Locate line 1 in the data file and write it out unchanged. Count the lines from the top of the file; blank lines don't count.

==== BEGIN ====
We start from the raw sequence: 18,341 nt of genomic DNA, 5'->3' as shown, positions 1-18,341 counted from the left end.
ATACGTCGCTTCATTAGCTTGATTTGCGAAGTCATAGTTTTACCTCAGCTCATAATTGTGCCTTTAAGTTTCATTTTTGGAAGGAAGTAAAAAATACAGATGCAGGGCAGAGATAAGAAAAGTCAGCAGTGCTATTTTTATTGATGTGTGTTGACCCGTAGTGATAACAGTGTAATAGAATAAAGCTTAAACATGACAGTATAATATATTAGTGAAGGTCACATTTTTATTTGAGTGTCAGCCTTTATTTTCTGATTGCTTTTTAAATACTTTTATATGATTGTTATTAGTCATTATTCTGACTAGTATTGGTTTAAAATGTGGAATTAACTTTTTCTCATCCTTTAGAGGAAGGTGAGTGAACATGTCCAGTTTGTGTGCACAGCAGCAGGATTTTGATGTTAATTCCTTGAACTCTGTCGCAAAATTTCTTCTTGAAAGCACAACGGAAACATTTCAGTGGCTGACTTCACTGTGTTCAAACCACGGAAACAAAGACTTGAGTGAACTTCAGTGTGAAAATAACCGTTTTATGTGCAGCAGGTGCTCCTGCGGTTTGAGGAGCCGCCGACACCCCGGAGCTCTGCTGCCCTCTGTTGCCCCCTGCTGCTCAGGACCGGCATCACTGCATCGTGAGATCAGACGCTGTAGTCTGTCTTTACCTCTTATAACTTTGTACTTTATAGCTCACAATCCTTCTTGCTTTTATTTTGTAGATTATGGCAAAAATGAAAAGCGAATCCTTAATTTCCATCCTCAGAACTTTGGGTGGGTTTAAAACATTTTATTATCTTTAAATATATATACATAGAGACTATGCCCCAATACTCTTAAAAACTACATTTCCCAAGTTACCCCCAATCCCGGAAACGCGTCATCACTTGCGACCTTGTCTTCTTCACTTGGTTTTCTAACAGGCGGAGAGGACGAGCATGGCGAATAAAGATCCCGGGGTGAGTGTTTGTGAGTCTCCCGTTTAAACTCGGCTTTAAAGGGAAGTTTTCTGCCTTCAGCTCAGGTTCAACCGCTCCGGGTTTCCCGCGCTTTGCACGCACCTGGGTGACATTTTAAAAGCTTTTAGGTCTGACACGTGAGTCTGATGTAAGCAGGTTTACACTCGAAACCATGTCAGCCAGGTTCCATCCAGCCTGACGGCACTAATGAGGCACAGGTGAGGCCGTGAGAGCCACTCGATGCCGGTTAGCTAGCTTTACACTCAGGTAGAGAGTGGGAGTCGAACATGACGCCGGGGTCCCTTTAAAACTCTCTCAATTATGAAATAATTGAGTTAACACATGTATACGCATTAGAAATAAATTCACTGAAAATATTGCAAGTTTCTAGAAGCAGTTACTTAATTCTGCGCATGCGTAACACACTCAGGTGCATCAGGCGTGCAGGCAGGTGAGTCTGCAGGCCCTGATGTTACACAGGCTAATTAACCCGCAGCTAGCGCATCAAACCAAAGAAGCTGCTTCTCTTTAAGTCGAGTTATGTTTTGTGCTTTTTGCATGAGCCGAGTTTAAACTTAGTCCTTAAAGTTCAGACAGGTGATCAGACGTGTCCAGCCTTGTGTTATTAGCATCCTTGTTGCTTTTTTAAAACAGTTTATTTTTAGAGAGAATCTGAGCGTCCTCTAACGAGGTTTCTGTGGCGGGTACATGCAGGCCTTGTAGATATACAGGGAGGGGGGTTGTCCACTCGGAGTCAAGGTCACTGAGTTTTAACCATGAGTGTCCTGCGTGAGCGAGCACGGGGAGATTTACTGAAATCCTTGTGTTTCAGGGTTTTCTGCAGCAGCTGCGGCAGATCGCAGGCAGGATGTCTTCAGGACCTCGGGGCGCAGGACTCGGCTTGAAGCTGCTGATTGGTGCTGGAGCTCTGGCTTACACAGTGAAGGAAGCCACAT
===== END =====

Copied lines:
We start from the raw sequence: 18,341 nt of genomic DNA, 5'->3' as shown, positions 1-18,341 counted from the left end.